To Portland woodworker Chris Held, furniture is a way to connect with a past that’s disappeared from much of America. “I work with old materials and weathered finishes to infuse my furniture with nostalgia,” says Held. “I grew up in the sprawling suburbs of Atlanta where everything old was torn down to make room for the new. My furniture represents a yearning for the old, for something that doesn’t smell of fresh asphalt.”
CPAI-78 (left), crafted of reclaimed fir, salvaged steel and salvaged hand-stitched leather, explores Held’s fascination with vintage materials and shows off his fondness for unique design. “I see my work primarily as sculpture; function is a secondary interest,” says the 27-year-old. “I love designing furniture that is ill-conceived functionally: It has an intended function but you’re not quite sure what it is.”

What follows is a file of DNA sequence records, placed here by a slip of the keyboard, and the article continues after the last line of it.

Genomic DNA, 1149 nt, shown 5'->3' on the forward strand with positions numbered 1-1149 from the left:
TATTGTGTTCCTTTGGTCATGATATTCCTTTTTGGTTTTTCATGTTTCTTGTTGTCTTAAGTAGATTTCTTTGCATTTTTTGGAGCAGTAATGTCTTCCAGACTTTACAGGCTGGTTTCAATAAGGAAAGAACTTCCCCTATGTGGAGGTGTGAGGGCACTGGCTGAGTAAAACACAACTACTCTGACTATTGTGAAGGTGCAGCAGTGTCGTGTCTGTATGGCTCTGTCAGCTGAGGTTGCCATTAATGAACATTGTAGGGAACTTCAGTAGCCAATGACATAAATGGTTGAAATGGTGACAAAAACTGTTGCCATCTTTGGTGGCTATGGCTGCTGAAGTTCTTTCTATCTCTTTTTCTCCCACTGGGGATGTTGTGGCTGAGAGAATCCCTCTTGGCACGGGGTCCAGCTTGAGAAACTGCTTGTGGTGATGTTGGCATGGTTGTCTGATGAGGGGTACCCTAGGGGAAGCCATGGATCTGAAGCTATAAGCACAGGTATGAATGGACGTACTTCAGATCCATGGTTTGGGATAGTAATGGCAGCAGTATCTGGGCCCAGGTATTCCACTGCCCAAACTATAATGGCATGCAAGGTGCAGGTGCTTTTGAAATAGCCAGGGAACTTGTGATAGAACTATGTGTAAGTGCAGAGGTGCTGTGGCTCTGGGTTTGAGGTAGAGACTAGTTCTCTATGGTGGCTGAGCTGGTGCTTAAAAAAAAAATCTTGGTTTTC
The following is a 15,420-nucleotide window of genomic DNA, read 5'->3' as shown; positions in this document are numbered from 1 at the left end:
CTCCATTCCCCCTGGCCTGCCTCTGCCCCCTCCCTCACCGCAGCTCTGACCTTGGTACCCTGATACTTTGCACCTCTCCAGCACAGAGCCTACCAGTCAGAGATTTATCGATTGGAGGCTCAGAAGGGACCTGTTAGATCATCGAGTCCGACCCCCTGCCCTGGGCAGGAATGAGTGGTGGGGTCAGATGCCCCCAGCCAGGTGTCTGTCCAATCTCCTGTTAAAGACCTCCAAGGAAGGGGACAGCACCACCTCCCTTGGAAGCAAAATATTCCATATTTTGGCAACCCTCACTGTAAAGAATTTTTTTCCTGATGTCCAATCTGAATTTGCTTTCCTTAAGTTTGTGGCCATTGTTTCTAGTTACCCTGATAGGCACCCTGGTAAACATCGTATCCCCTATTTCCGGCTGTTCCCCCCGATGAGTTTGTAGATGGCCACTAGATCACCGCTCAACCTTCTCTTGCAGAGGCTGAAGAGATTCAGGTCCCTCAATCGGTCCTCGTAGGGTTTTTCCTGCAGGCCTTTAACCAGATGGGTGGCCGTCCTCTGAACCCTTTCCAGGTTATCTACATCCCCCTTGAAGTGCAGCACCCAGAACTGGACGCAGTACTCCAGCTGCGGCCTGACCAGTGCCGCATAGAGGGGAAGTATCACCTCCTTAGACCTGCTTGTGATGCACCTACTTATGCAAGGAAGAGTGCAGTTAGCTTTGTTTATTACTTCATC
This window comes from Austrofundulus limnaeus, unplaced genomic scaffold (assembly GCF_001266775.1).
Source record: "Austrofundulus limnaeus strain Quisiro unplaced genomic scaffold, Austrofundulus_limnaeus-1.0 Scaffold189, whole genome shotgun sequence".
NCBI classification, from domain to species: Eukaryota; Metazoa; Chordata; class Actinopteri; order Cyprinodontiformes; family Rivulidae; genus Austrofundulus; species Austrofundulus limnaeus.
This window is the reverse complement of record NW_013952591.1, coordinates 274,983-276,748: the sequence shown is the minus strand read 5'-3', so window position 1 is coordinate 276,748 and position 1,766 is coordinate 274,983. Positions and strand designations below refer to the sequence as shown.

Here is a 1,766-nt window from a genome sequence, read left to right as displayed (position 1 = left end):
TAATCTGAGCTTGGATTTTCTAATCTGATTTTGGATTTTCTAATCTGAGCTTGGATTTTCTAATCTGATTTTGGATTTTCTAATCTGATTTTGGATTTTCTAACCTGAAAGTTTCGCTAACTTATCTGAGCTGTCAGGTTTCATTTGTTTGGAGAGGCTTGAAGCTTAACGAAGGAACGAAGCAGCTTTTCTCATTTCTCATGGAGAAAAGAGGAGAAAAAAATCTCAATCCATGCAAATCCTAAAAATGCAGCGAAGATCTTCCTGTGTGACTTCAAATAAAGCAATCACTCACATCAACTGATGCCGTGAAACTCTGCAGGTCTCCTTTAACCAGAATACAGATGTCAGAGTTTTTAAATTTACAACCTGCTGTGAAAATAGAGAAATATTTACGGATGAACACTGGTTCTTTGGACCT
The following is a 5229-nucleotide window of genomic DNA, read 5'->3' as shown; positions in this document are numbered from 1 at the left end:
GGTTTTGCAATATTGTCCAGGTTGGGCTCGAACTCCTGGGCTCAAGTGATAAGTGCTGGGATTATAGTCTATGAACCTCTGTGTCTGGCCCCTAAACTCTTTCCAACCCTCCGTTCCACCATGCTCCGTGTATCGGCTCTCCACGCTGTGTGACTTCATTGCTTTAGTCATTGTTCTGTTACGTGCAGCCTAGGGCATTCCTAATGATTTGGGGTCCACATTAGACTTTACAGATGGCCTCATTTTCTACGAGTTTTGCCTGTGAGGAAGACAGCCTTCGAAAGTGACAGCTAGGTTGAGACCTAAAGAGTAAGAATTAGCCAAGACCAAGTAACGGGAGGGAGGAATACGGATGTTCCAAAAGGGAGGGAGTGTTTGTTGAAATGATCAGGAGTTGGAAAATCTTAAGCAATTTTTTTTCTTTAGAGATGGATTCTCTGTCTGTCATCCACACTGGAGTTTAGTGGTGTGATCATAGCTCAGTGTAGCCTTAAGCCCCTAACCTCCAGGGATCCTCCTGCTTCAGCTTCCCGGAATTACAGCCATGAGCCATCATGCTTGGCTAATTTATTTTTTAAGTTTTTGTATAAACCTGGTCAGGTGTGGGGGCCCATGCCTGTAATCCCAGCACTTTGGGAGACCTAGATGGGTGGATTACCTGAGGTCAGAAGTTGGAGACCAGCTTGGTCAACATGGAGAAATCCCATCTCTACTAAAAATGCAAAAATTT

Held, now in his last year at the Oregon College of Art and Craft, didn’t start out with his furniture-as-sculpture attitude. He spent a few years hitchhiking and train-hopping around the country, working odd jobs in restaurant kitchens and Christmas tree lots to pay for living expenses. “I was frustrated because I didn’t have any real job skills, so I wanted to learn a trade that would let me travel and work anywhere in the world,” he says. “Once I got to the Oregon College of Art and Craft, I became far more interested in the creative aspect of the medium. And it swept me away.” CPAI-78 costs $1,800.